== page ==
An allelic variant in the intergenic region between ERAP1 and ERAP2 correlates with an inverse expression of the two genes

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    The Endoplasmatic Reticulum Aminopeptidases ERAP1 and ERAP2 are implicated in a variety of immune and non-immune functions. Most studies however have focused on their role in shaping the HLA class I peptidome by trimming peptides to the optimal size. Genome Wide Association Studies highlighted non-synonymous polymorphisms in their coding regions as associated with several immune mediated diseases. The two genes lie contiguous and oppositely oriented on the 5q15 chromosomal region. Very little is known about the transcriptional regulation and the quantitative variations of these enzymes. Here, we correlated the level of transcripts and proteins of the two aminopeptidases in B-lymphoblastoid cell lines from 44 donors harbouring allelic variants in the intergenic region between ERAP1 and ERAP2. We found that the presence of a G instead of an A at SNP rs75862629 in the ERAP2 gene promoter strongly influences the expression of the two ERAPs with a down-modulation of ERAP2 coupled with a significant higher expression of ERAP1. We therefore show here for the first time a coordinated quantitative regulation of the two ERAP genes, which can be relevant for the setting of specific therapeutic approaches

    Polymorphism in TGFB1 is associated with worse non-relapse mortality and overall survival after stem cell transplantation with unrelated donors.

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    Transforming growth factor beta-1, encoded by the TGFB1 gene, is a cytokine that plays a central role in many physiological and pathogenic processes. We have sequenced TGFB1 regulatory region and assigned allelic genotypes in a large cohort of hematopoietic stem cell transplantation patients and donors. In this study, we analyzed 522 unrelated donor-patient pairs and examined the combined effect of all the common polymorphisms in this genomic region. In univariate analysis, we found that patients carrying a specific allele, 'p001', showed significantly reduced overall survival (5-year overall survival 30.7% for p001/ p001 patients vs. 41.6% others; P=0.032) and increased non-relapse mortality (1-year nonrelapse mortality: 39.0% vs. 25.4%; P=0.039) after transplantation. In multivariate analysis, the presence of a p001/ p001 genotype in patients was confirmed as an independent factor for reduced overall survival [hazard ratio=1.53 (1.04-2.24); P=0.031], and increased non-relapse mortality [hazard ratio=1.73 (1.06-2.83); P=0.030]. In functional experiments we found a trend towards a higher percentage of surface transforming growth factor beta-1-positive regulatory T cells after activation when the cells had a p001 allele (P=0.07). Higher or lower production of transforming growth factor beta-1 in the inflammatory context of hematopoietic stem cell transplantation may influence the development of complications in these patients. Findings indicate that TGFB1 genotype could potentially be of use as a prognostic factor in hematopoietic stem cell transplantation risk assessment algorithms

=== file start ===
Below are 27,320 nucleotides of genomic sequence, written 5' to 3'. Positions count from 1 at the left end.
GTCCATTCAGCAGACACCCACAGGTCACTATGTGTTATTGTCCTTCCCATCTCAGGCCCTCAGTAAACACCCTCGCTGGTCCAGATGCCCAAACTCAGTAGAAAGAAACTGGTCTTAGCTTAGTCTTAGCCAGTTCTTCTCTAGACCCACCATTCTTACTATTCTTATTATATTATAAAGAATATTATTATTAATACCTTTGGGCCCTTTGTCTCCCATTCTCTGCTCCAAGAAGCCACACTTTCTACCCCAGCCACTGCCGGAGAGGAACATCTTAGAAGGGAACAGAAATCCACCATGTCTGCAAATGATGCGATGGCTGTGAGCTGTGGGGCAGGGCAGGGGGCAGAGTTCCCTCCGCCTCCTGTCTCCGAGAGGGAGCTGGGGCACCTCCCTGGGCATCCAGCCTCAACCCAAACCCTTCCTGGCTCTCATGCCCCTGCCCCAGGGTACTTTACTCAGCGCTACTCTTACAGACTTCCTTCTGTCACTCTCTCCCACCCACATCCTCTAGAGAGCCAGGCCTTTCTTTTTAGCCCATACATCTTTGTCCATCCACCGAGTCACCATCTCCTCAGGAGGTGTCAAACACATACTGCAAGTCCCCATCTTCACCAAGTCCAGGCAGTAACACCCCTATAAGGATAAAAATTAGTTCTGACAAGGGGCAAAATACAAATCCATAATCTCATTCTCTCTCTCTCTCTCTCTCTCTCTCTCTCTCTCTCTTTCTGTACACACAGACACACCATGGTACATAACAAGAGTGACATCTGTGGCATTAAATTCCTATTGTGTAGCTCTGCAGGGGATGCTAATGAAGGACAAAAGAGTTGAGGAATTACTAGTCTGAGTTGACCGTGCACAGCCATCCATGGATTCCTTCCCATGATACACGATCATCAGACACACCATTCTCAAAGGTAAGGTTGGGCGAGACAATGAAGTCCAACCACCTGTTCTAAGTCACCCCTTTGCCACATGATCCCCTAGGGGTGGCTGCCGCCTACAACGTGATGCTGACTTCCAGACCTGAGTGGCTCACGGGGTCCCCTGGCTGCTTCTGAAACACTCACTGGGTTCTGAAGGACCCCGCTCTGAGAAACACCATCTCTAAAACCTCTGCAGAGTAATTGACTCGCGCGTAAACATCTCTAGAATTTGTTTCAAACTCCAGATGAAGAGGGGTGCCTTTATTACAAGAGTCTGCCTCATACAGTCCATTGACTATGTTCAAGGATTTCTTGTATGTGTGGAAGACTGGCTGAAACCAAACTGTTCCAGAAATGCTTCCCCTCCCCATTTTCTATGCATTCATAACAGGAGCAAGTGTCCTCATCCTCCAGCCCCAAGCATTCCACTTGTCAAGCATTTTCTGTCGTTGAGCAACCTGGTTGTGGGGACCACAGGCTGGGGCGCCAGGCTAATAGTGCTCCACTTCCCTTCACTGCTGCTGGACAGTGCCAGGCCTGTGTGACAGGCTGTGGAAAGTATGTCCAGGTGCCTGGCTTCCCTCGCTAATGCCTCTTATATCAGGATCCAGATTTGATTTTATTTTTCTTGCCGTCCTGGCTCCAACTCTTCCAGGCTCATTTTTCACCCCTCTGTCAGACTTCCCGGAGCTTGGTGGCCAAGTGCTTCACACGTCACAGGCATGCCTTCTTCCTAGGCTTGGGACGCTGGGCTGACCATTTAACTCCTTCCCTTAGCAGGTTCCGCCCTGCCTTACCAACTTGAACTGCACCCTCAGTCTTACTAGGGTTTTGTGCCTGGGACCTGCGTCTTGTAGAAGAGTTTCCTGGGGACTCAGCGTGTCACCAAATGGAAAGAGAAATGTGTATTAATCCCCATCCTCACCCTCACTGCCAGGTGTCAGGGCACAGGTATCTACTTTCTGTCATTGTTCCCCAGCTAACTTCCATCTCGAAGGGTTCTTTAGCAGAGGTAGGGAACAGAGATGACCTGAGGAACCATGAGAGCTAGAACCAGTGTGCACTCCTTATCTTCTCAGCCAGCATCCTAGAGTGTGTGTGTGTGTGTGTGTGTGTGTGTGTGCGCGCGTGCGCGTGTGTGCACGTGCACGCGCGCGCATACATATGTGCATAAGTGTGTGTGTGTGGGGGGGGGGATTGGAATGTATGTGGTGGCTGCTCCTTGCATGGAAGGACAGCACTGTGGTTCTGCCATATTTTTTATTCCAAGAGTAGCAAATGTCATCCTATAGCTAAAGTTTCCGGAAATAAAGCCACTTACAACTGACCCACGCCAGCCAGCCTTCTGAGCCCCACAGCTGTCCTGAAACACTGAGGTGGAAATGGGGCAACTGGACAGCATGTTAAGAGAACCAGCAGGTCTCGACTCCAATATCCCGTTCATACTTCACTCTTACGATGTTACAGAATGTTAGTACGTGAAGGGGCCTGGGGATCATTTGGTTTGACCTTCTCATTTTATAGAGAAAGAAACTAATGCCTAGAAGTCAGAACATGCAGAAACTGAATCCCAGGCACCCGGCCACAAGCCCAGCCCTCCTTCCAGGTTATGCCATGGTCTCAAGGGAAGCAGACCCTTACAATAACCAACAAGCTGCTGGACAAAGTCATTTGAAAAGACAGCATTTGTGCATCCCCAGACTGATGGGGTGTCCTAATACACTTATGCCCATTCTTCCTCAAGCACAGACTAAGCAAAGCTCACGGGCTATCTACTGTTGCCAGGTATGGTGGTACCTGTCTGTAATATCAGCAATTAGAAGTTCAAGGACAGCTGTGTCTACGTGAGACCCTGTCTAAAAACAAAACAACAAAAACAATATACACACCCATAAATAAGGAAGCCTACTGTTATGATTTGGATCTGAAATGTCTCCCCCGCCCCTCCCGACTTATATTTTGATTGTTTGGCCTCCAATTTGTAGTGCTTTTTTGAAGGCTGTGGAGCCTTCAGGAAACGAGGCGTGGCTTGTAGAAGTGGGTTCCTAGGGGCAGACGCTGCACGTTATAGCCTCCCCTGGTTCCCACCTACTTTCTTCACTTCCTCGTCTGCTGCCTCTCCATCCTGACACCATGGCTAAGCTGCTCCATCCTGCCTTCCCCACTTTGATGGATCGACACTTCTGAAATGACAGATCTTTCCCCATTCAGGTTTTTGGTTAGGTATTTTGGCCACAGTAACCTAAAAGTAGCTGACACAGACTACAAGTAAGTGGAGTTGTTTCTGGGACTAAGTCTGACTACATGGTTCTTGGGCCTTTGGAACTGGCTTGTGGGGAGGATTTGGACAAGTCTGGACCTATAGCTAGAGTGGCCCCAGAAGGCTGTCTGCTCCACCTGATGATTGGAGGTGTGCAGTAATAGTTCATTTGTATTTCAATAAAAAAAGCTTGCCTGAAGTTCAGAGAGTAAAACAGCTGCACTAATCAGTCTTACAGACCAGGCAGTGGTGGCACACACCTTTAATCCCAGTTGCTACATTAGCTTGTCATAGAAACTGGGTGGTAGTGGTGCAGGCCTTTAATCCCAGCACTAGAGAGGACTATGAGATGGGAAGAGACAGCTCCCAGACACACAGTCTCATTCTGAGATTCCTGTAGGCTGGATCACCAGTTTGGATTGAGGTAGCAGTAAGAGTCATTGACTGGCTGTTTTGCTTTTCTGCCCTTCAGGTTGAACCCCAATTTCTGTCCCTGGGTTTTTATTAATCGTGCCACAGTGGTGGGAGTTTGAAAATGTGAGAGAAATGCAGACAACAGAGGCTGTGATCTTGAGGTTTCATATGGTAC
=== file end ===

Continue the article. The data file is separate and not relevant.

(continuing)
Liver Transplantation for Advanced Liver Disease with Alpha-1antitrypsin Deficiency

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    ALPHA-1-antitrypsin deficiency associated with chronic obstructive airway disease was recognized in 1963 by Laurell and Ericksson.1 In 1969, Sharp2 described the first cases of alpha-1-antitrypsin-deficiency disease in children with cirrhosis. Since then, this inborn error has been recognized as one of the more common factors in cirrhosis of infancy and childhood,3 including ‚Äúneonatal hepatitis.‚ÄĚ4 Alpha-1-antitrypsin is a glycoprotein that accounts for a major portion of the alpha-1 globulin fraction of the serum.5 It is responsible for approximately 90 per cent of the antitrypsin activity6 of the serum, and it also inhibits several other plasma enzymes, including plasmin,7 elastase,8 collagenase,9 and. ¬© 1980, Massachusetts Medical Society. All rights reserved